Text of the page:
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Two new hep C pills recommended by NICE

Published on 25/04/12 at 02:19pm
Victrelis picture
MSD's Victrelis

NICE has given its final recommendation for two new hepatitis C pills in an expedited review. 

Janssen’s Incivo (telaprevir) and MSD’s Victrelis (boceprevir), in combination with Roche’s injectable treatments Copegus and Pegasys, have both been recommended as options for the treatment of genotype 1 chronic hepatitis C in adults with compensated liver disease.

The drugs have bypassed the preliminary NICE stages and have been recommended months ahead of NICE’s normal schedule. 

The guidance for Victrelis recommends the drug as an option for the treatment of people with genotype 1 chronic hepatitis C, in combination with peginterferon alfa and ribavirin, in adult patients with compensated liver disease who are previously untreated or in whom previous treatment has failed. 

The guidance for Incivo recommends the drug as an option for the treatment of genotype 1 chronic hepatitis C, in combination with peginterferon alfa and ribavirin, in adults with compensated liver disease who are previously untreated. 

It can also be used in patents who have had previous treatment with peginterferon alfa alone or in combination with ribavirin has failed, including people whose condition has relapsed, partially responded or did not respond. 

Both drugs inhibit the activity of the NS3/4A serine protease. Activity of this protease is essential for viral replication and may be partially responsible for the ability of the hepatitis C virus to evade clearance by the host immune system. 

Carole Longson, NICE health technology evaluation centre director, said: “Chronic hepatitis C can have a significant impact on a person’s quality of life, particularly if it progresses to the cirrhosis stages. Fear of transmitting the disease is also a concern, particularly for women of child-bearing age for whom there is a risk of transmitting the disease to their unborn child.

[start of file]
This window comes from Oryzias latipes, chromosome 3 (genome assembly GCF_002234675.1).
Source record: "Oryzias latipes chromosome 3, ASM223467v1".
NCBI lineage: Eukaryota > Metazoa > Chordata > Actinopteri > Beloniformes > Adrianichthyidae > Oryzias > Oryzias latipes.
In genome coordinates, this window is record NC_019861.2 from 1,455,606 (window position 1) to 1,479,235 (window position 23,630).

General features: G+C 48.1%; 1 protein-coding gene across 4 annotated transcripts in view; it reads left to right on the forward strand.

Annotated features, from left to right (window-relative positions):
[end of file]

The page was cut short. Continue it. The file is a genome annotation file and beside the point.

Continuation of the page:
“In the past, patients have declined treatment because the perceived chance of a sustained virological response with peginterferon alfa plus ribavirin was too low for them to accept the associated side effects. 

“The significant improvement in sustained virological response rates seen with boceprevir plus peginterferon alfa and ribavirin, and telaprevir plus peginterferon alfa and ribavirin, compared to peginterferon alfa and ribavirin alone represents a major benefit for people with chronic hepatitis C. 

“The Committee also acknowledged the significant public health impact that a sustained virological response can have in reducing transmission of the hepatitis C virus to uninfected people.

“We are pleased to be able to recommend boceprevir and telaprevir as a cost effective use of NHS resources,” she added. 

Janssen’s drug is priced at £1866.50 for a 1-week, 42-tablet pack - this means that the maximum cost to the NHS would be £22,398 for a 12-week course of therapy.  

Merck’s drug is priced at £2,800 for a 28-day, 336-tablet pack and costs £30,800 for a 44-week course.

Both treatments will also need to be used alongside Roche’s injectable drugs, which add around £11,000 to the overall cost of each treatment. 

Ben Adams 

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